Laura Lippman is a New York Times best-selling novelist who has won more than 20 awards for her fiction and has been nominated for 30 more. Since her debut in 1997, she has published 20 novels, a novella and a collection of short stories. Lit Hub recently named her one of the “essential” female crime writers of the last 100 years. Laura also has written for The New York Times, The Wall Street Journal, The Washington Post and T magazine. Her novel “Every Secret Thing,” optioned for film by Academy Award-winning actress Frances McDormand, premiered at the Tribeca Film Festival in April 2014, starring Diane Lane, Elizabeth Banks and Dakota Fanning.
Laura was a reporter for 20 years, including 12 years at The Baltimore Sun. She began writing novels while working full-time and published seven books about “accidental PI” Tess Monaghan before leaving daily journalism in 2001.
She’s a graduate of Wilde Lake High School in Columbia, Md., and attended Northwestern University’s Medill School of Journalism.
Laura lives in Baltimore with her husband, David Simon, and their daughter.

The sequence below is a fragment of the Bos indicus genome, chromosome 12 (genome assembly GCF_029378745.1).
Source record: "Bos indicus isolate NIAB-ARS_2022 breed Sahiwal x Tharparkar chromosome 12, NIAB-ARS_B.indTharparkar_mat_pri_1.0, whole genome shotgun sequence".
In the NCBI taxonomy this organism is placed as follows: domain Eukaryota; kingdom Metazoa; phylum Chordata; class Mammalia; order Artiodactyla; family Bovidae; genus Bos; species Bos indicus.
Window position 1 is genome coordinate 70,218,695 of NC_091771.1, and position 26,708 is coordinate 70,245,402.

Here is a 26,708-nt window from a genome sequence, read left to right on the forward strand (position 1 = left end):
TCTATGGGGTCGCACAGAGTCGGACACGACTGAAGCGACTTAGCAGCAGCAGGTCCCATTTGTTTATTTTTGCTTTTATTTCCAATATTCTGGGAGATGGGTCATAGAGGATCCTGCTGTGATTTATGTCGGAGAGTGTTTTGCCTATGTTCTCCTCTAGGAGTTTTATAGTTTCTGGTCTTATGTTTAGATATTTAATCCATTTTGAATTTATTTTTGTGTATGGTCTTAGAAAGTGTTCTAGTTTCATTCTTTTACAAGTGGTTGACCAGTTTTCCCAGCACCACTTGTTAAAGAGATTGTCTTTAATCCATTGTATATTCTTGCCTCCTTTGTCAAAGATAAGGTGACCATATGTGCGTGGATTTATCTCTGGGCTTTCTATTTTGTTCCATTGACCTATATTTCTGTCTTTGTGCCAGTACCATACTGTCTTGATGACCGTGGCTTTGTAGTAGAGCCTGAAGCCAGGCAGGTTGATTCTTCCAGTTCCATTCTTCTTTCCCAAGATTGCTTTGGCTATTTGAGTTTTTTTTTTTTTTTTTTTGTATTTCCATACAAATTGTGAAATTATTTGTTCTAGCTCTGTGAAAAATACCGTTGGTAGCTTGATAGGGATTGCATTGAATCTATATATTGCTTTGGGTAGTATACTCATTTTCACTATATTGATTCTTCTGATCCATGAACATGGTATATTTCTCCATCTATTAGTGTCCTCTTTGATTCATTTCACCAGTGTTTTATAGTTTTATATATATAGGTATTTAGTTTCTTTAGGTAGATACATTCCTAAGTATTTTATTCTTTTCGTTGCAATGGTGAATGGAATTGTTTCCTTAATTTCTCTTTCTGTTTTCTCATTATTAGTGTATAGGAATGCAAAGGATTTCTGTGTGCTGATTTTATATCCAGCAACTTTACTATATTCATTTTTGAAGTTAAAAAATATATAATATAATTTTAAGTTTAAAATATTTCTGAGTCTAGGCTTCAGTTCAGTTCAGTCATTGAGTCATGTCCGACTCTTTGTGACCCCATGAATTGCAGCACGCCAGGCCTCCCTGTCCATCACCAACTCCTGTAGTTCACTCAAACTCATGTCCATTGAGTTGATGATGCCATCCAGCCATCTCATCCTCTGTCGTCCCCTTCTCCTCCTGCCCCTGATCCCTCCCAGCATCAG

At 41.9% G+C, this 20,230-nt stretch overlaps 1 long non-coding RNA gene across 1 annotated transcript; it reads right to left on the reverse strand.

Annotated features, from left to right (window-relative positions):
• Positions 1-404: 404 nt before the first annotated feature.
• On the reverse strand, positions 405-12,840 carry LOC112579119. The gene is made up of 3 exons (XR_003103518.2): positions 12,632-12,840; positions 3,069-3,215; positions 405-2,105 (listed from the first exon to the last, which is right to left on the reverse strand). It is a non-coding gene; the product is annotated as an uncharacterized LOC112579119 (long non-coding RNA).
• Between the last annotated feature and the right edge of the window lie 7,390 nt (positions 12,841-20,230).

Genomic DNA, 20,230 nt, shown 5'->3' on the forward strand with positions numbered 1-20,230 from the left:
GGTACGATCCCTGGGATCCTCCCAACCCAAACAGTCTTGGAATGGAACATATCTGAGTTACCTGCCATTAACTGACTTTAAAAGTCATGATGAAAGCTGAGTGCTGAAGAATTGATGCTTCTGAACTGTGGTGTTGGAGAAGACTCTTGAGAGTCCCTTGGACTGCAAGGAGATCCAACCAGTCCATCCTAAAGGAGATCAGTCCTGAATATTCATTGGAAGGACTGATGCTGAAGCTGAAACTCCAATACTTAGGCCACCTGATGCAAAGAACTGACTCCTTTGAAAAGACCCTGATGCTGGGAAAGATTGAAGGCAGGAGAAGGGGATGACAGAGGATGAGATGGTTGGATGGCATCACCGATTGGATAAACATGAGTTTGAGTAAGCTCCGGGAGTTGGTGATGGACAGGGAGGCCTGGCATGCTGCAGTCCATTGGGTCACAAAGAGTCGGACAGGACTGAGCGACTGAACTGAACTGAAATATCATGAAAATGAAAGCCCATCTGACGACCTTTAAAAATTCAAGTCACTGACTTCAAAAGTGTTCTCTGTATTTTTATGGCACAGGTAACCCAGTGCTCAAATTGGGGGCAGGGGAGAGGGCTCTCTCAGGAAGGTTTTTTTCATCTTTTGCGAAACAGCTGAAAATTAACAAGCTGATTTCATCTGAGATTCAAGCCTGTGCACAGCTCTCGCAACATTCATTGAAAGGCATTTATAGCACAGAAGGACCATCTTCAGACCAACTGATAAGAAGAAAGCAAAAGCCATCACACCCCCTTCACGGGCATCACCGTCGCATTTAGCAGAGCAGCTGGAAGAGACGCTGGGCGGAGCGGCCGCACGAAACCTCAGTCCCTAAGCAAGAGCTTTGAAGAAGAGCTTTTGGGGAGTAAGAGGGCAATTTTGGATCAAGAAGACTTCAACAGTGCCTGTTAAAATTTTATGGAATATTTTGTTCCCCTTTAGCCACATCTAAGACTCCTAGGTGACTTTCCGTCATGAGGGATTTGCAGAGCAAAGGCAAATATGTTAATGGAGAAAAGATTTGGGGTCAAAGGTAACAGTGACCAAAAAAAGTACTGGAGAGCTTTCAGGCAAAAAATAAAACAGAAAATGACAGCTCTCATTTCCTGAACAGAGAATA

Author Website: http://www.lauralippman.net/
An African-American man accused of rape by a humiliated girl. A vengeful father. A courageous attorney. A worshipful daughter. Think you know this story? Think again.
Laura Lippman, the “extravagantly gifted” (Chicago Tribune) New York Times bestselling author, delivers “one of her best novels ” (Washington Post)—a modern twist on To Kill a Mockingbird. Scott Turow writes in the New York Times, “Wilde Lake is a real success.”
Luisa “Lu” Brant is the newly elected state’s attorney representing suburban Maryland—including the famous planned community of Columbia, created to be a utopia of racial and economic equality. Prosecuting a controversial case involving a disturbed drifter accused of beating a woman to death, the fiercely ambitious Lu is determined to avoid the traps that have destroyed other competitive, successful women. She’s going to play it smart to win this case—and win big—cementing her political future.
But her intensive preparation for trial unexpectedly dredges up painful recollections of another crime—the night when her brother, AJ, saved his best friend at the cost of another man’s life. Only eighteen, AJ was cleared by a grand jury. Justice was done. Or was it? Did the events of 1980 happen as she remembers them? She was only a child then. What details didn’t she know?
As she plunges deeper into the past, Lu is forced to face a troubling reality. The legal system, the bedrock of her entire life, does not have all the answers. But what happens when she realizes that, for the first time, she doesn’t want to know the whole truth?